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I went to a shelter today and there's 2 cats I'm interested in. Both are very affectionate and sweet with me, both were fine with cats through the cage bars. The black one is 3 and male, the grey one is 1 and male but not yet neutered. Both are 'strays' (so ages approximate).

The lady working there put them together for me to see how they interact, she brought the black one into the other room where the grey one is, I think because he's a little more gung-ho. She commented that they greeted well, but then some tension grew, she thinks the black one couldn't really read the grey one and the grey one didn't like the black one being a bit abrupt I think. At one point the grey one was sitting on a short cat tree, and the black one went over and kind of jumped up at him, to which he made a "meh" sound to and the other one backed off. She said that was good the black one listened. When they got physical she interrupted them so I guess it looked like they might be starting a scuffle.

In the end she thinks it's more the black one that was having issues and was a bit timid (though he was the one that kept going over to the other one), I'm guessing the fact that the grey one not being neutered is a big factor. She told me the black one gets along with another cat so she took him back to the other room and let out this 10 month old cat that was very playful and they played together. After awhile I think the black one was getting to be a bit too rough for the other one though, it looked like it was trying to get away and there was fur in his mouth.

Back home I grew up with 3 cats, none of which really care much for each other so I don't expect that. There was no real signs of aggression like hissing, arched backs, raised fur etc, mostly just batting at each other. Do you guys think they would at least get along? She didn't seem to advise against it, just said it might end up that they have their own territories, and that she was worried the black one might feel cornered if he was using the litter box when the other one came around. It's unfortunate that the grey one isn't neutered yet because I'm sure that makes a difference, I also didn't get to see him with a different cat. Although my cats at home like attention, I would only say one is actually affectionate (and these boys were more so than him), so that is what I am mainly looking for (part of the reason I want adult cats, their personality is truly visible)...so considering how they were with a stranger, I think they'd both be great to have.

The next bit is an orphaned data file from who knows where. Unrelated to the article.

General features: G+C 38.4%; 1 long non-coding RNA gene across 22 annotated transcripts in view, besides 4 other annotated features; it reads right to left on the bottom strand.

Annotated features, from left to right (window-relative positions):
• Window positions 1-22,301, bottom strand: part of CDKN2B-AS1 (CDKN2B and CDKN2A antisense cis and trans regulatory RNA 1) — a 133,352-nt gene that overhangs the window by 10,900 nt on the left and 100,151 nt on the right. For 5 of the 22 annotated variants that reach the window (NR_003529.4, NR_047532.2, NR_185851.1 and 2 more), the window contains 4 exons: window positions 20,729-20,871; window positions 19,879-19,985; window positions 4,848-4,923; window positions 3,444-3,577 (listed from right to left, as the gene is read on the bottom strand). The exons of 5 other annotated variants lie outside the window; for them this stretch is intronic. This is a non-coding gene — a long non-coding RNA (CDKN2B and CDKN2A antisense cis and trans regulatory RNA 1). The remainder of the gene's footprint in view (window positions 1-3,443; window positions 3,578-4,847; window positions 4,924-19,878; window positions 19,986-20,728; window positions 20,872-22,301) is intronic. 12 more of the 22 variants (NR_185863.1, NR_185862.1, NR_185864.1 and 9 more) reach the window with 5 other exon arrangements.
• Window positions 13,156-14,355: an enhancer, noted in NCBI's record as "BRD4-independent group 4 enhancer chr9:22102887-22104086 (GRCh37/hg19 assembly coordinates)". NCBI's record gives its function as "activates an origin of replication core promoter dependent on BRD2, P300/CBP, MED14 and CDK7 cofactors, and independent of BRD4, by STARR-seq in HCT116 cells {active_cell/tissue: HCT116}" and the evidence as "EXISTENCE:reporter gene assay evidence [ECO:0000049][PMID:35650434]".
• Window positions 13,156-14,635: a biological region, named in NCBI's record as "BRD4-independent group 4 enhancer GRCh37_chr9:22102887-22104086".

Any opinons/advice appreciated :)
 

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Intros should be done very slowly! The fact that they didn't actually try to kill each other speaks well of the possibilities for a good intro IF done properly. Needless to say the unneutered one should be neutered before going home--then confine him to one room with LB and bed. I would confine the other cat to one room as well. After the neutered cat is all healed up (a week or so), put 3 babygates stacked in the doorway of his room and let the other cat out of his room. Keep the door opened but gates in place for however long it takes for them to become completely bored w/ each other. Swapping a towel back and forth between their beds helps, as does feeding them at the gate, throwing catnip parties at the gate, etc.